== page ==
What does it cost to make keyword decisions on your (or your clients’) website?
Opportunity cost is the inherent price that you pay when moving from one option to another. When you trade in your sports car for a hatchback, the opportunity cost is the lost opportunity to be a sports-car owner and everything that comes with that. Or back in the business world, trading development of product A for development of product B has the opportunity cost equal to the potential success of product A. Makes sense, right?
When we make these kinds of decisions, we are obviously hoping that our chosen path leads us to better results than the path we didn’t take. In other words, we’re hoping the opportunity cost is less than the realized benefits of the alternate option. But how does this relate to SEO?
When optimizing a site, we target pages or sets of pages for certain keywords or sets of keywords in the hope that they will rank well. We want the pages to show up when you search for them and draw high levels of relevant traffic. So when selecting keywords to focus pages, we’re deciding that our chosen target is better than the existing target. It’s important to be confident of this decision, but how do you make it?
Thankfully, marketing on the web allows us to make very informed decisions in this area. With advanced analytics, we can tell exactly how our site is currently performing, which keywords are converting at what rate, and which have high bounce rates. While online marketers are generally under pressure to move quickly, it’s very important to take the time and consider all of the relevant metrics. Simply targeting a keyword at a page because it has high search traffic levels isn’t always the ideal method. Consider the following simplified hypothetical example.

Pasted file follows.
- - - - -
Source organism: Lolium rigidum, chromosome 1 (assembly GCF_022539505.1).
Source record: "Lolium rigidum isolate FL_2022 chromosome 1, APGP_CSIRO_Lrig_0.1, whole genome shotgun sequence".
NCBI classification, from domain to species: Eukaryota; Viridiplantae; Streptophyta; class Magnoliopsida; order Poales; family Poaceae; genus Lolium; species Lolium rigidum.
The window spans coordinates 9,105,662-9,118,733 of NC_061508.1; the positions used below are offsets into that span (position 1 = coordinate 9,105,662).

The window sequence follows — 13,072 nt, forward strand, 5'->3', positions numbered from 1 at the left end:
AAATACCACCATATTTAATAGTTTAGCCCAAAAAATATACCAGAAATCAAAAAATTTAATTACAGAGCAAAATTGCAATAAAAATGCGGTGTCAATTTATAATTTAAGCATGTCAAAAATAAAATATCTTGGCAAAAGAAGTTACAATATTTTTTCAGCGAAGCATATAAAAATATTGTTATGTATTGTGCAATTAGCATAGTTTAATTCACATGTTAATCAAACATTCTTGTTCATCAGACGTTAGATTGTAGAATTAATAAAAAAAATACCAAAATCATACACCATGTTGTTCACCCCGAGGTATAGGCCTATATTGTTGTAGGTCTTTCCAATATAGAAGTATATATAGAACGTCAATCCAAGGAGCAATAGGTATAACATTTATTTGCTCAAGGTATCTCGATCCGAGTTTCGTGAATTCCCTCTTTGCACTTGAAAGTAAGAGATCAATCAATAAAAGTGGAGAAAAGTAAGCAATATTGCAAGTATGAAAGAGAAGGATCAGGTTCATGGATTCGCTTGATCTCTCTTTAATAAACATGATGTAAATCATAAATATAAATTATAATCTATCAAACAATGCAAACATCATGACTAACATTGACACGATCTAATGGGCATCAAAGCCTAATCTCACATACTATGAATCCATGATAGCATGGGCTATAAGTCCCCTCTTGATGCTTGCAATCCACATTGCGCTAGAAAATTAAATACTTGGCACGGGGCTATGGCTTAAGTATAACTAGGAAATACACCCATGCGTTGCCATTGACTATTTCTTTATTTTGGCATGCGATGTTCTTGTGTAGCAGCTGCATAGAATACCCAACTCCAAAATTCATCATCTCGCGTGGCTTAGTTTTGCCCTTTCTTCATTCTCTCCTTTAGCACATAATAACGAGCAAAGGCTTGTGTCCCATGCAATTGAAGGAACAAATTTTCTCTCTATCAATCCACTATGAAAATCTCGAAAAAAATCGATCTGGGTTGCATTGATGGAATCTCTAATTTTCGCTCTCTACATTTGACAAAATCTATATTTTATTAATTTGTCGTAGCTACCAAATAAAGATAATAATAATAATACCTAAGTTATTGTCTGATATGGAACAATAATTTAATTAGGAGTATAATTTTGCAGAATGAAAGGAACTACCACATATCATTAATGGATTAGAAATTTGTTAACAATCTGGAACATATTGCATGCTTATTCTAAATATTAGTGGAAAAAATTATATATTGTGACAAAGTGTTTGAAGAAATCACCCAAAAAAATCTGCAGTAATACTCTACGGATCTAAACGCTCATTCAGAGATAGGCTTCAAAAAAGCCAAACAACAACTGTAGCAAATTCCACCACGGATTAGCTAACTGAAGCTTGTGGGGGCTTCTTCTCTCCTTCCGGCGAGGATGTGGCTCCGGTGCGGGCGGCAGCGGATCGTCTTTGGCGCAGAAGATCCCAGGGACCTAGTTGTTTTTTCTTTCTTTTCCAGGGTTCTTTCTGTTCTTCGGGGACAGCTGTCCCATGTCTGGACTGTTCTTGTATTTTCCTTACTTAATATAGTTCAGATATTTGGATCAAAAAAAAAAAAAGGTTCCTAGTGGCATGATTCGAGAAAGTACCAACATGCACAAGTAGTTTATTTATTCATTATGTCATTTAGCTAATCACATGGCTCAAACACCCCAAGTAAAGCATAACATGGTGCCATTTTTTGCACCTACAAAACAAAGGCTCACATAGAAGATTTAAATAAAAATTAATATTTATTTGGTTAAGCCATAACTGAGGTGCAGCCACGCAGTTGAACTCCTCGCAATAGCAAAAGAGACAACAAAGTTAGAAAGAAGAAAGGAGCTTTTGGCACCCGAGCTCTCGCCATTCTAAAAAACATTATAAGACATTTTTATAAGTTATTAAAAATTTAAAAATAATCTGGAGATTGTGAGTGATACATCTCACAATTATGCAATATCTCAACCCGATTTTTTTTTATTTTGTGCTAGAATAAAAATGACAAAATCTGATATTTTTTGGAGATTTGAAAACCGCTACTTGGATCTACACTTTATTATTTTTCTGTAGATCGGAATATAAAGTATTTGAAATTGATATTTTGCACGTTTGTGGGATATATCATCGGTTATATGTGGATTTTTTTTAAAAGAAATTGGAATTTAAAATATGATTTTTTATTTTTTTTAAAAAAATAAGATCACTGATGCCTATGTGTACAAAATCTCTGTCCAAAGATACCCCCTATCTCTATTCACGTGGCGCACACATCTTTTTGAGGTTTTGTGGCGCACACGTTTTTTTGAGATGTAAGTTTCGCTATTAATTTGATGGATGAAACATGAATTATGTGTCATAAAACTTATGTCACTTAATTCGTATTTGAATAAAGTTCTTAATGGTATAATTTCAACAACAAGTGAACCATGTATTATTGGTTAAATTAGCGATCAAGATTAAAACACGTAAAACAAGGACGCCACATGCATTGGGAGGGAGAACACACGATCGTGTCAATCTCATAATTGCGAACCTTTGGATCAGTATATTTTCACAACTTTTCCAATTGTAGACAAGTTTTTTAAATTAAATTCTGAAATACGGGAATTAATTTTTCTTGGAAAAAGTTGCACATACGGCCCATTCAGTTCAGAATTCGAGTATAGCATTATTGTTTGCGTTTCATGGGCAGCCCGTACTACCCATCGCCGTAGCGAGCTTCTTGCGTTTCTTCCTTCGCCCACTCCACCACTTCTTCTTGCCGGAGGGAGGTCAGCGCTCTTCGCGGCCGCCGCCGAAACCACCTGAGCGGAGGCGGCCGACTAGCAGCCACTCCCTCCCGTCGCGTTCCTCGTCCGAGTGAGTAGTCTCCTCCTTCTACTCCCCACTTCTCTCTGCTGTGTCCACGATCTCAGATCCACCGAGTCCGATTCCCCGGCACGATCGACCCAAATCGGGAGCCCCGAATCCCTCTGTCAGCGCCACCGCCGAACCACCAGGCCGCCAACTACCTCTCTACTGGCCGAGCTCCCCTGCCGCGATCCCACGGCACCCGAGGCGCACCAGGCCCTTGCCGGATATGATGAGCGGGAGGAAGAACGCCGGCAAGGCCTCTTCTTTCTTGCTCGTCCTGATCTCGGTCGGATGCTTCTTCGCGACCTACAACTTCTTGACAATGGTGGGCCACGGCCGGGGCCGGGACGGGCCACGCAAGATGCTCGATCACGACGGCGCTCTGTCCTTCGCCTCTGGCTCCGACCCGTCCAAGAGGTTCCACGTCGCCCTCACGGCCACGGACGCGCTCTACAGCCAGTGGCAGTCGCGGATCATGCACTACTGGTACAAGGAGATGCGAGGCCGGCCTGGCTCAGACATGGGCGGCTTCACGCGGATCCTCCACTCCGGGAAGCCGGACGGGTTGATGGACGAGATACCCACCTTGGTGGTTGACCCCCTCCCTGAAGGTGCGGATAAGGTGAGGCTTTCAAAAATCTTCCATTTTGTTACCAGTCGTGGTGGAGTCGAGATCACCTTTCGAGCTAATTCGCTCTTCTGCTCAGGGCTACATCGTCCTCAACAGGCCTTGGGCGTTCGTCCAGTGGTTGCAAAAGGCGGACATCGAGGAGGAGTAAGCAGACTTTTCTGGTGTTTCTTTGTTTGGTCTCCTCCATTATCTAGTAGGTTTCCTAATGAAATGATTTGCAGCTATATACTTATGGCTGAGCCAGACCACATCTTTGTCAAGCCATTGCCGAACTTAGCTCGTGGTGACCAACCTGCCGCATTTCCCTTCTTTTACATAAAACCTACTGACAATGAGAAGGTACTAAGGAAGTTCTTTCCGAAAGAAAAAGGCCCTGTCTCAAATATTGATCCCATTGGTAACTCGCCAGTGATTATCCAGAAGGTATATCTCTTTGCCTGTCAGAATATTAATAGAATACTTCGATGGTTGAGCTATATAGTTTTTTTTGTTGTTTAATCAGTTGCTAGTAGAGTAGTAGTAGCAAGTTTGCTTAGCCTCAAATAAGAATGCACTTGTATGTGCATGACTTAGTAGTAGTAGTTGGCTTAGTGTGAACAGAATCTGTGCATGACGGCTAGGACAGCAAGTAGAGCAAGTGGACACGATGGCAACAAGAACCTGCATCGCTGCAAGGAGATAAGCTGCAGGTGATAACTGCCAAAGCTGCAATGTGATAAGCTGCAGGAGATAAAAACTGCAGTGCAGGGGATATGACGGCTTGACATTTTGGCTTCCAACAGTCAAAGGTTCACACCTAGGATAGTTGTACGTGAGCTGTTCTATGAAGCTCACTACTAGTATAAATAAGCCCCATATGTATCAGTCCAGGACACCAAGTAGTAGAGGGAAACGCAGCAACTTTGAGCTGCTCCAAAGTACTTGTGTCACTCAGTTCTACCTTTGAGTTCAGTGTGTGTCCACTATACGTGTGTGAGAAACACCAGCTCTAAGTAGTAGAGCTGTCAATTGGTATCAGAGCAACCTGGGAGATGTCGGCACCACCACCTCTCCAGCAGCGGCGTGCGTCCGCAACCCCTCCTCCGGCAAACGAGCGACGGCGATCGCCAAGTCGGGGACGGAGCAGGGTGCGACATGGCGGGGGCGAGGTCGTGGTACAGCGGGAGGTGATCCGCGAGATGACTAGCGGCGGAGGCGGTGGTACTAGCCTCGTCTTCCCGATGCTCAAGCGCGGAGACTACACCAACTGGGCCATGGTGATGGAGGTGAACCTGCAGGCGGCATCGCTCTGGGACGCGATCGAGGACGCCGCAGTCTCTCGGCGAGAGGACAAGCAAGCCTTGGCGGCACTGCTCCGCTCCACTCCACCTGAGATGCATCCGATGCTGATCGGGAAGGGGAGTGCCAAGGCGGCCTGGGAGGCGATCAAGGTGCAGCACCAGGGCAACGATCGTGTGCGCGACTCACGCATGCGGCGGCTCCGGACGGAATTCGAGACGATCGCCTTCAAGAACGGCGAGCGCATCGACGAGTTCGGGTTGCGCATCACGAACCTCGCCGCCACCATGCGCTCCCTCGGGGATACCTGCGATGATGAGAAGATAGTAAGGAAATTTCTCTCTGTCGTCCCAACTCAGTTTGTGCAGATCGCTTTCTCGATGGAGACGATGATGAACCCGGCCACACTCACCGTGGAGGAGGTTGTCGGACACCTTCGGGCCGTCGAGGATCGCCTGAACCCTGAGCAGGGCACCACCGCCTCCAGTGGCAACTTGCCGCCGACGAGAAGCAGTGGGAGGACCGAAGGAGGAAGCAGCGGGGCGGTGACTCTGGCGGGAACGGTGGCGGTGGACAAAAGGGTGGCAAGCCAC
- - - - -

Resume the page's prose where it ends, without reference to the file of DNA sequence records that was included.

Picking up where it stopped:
A page ranks well for “blue shirts,” but a well-meaning SEO re-optimizes this page around “red shirts” because it had 10x the search volume. Unfortunately, the SEO didn’t consider that visitors from the keyword “red shirts” convert to sales at a rate of .01% and the visitors on the keyword “blue shirts” convert at 3%. By re-optimizing this page without considering the opportunity costs involved, this SEO marketer caused the page to lose almost 97% of its conversions in a best-case theoretical scenario — not “optimal.”
So how do we avoid lost opportunity costs in SEO marketing? By using every analytics tool in our kit. This includes ensuring proper installation of analytics and conversion tracking data, as well as cross-referencing other data sets such as back-end sales data, internal search, or PPC data. Proper analysis of SEO keyword competitiveness is also crucial, and not simple at all. I’ll post specifically on this in the future. Until then, keep your tools sharp.